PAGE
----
The Great Southern is the largest and most diverse region within Australia’s South West. It varies from unspoilt coastline and idyllic seaside towns, to sprawling agricultural lands and national parks harbouring some of the world’s rarest species of flora and fauna.
Along the south coast, the sheer force of the Southern Ocean has sculptured a raw, dramatic coastline, creating some remarkable seaside scenery – think cliff faces carved out by crashing waves, natural rock formations in the shape of giant bridges, and pristine, white sandy beaches with turquoise-coloured water lapping at the shore.
A little further inland you’ll find trees that are hundreds of years old, towering above the forest floor; and ancient mountain ranges with breathtaking views worth the challenging hike and climb.
The Great Southern’s historic landmarks and the stories behind them are equally impressive. Albany’s King George Sound was the first European settlement in Western Australia, settled before the Swan River Colony in Perth. In addition, the area has significant ties to World War I, with Albany being the departure point for the majority of Anzac troops who left for Europe during the war.
The Amazing South Coast stretches from Walpole through to Bremer Bay, and inland to the Stirling Range in southern Western Australia. Widely regarded as one of the most beautiful and diverse regions in the world. Visit Australia’s National Anzac Centre, the Gap and Natural Bridge, the Treetop Walk, Elephant Rocks and Greens Pool, and the Bremer Canyon Killer Whale Expedition. Head to www.theamazingsouthcoast.com for more info.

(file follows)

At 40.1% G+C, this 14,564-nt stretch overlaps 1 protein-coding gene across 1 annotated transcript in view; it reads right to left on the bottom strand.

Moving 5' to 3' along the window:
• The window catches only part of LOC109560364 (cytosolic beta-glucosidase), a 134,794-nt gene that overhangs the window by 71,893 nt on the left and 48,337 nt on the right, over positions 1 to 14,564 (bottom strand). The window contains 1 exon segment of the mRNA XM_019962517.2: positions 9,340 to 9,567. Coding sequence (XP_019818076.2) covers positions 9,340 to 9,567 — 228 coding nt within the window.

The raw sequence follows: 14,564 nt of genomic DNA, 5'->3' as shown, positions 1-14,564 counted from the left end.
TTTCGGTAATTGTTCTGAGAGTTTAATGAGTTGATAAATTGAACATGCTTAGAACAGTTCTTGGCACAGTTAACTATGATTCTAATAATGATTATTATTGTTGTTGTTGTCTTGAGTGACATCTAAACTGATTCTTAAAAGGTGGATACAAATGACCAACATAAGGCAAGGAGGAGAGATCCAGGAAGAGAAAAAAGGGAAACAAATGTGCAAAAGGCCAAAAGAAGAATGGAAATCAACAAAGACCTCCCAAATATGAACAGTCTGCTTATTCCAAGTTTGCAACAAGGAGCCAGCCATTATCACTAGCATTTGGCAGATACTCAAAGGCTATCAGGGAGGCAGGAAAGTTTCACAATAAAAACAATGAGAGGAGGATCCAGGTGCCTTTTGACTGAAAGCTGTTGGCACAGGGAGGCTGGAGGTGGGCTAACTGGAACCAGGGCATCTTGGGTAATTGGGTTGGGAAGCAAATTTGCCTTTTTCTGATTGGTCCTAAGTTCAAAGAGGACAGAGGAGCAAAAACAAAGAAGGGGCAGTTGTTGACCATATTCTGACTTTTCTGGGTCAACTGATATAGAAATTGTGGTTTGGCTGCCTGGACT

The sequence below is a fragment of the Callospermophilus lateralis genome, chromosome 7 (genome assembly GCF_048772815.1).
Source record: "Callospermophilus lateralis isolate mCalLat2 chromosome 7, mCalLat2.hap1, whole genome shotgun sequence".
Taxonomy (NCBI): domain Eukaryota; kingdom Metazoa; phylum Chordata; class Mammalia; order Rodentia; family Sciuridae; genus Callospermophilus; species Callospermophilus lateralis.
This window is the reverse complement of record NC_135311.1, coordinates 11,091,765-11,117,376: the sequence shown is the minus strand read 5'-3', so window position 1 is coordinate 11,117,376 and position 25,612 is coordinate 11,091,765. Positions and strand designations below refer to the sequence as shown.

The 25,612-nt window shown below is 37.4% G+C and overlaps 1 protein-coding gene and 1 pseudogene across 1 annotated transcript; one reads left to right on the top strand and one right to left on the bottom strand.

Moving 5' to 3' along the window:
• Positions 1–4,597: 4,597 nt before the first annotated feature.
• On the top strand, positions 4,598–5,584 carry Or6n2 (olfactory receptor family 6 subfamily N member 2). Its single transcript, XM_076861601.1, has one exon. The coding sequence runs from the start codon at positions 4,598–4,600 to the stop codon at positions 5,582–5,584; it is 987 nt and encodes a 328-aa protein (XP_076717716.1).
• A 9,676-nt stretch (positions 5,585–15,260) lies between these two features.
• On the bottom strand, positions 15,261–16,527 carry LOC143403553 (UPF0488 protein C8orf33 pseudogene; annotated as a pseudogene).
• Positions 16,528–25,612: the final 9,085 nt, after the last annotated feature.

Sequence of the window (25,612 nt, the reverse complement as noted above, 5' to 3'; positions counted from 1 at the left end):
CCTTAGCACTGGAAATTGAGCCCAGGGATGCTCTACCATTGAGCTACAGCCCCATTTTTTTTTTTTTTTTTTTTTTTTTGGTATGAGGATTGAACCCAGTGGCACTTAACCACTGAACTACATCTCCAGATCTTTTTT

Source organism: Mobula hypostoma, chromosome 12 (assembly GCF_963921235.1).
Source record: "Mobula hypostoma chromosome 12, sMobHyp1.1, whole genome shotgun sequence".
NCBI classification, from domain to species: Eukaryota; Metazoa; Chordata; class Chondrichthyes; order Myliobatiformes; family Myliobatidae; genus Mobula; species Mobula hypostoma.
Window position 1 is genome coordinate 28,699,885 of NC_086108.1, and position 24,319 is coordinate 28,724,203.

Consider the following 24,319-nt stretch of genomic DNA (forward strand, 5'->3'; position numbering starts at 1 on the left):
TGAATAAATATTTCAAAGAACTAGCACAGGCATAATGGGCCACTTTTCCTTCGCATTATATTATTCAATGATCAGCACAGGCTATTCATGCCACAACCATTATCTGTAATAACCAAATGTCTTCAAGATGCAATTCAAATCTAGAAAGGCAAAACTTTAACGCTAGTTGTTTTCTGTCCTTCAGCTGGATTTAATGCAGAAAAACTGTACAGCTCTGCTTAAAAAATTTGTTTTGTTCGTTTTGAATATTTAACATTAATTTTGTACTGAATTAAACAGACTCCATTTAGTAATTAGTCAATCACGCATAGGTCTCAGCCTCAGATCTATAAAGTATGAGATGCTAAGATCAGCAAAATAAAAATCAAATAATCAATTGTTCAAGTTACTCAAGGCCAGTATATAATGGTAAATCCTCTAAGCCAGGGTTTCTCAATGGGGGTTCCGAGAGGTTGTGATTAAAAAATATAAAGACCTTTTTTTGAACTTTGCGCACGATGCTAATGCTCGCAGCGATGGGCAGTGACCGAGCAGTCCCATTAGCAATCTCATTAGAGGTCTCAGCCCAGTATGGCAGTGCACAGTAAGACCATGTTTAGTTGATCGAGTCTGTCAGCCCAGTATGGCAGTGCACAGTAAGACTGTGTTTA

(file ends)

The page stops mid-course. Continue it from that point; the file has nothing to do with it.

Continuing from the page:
The Great Southern’s hidden treasures – pioneering farming communities that offer insight into the region’s rich rural heritage – can also be found dotted between winding rivers and picturesque farmland. Those after a tipple or two will be pleased to hear that the Great Southern is the largest wine producing region by area in Australia.
Made up of five wine sub-regions – Denmark, Frankland River, Mount Barker, Porongurup and Albany – it is renowned for producing a variety of wine styles, including cool climate wines. Team a good bottle of vino with freshly caught seafood and locally grown produce, and you’ve got a recipe for a great foodie holiday.
- Enjoy a beach day at the beautiful Green's Pool and lose yourself at Elephant Rocks, near Denmark.
- Hike one of Western Australia's highest peaks, Bluff Knoll, for spectacular views, located in the Stirling Range National Park.
- Marvel at the coastline from the Gap and Natural Bridge lookouts in Torndirrup National Park, Albany.
- Attend the weekly Albany Farmers' Market on Saturday morning or the Boatshed Markets on Sunday morning to fill your picnic basket with delicious treats.
- Discover the whaling heritage of Albany, plus WA's flora and fauna at Discovery Bay.
- Check out the largest sheep sale yards every Wednesday morning in Katanning.
- Climb the Granite Skywalk in The Porongorup National Park for awesome 360 degree views of the countryside.
- Drive the Scotsdale Road tourist drive, stopping regularly to taste produce and wines, near Denmark.
- Spot the endangered Malleefowl which lives in the Mallee trees near Ongerup.
- Visit Kodja Place in Kojonup and learn how the stories of settlers, aboriginals and migrants intertwine.
Explore the towns within the Great Southern region.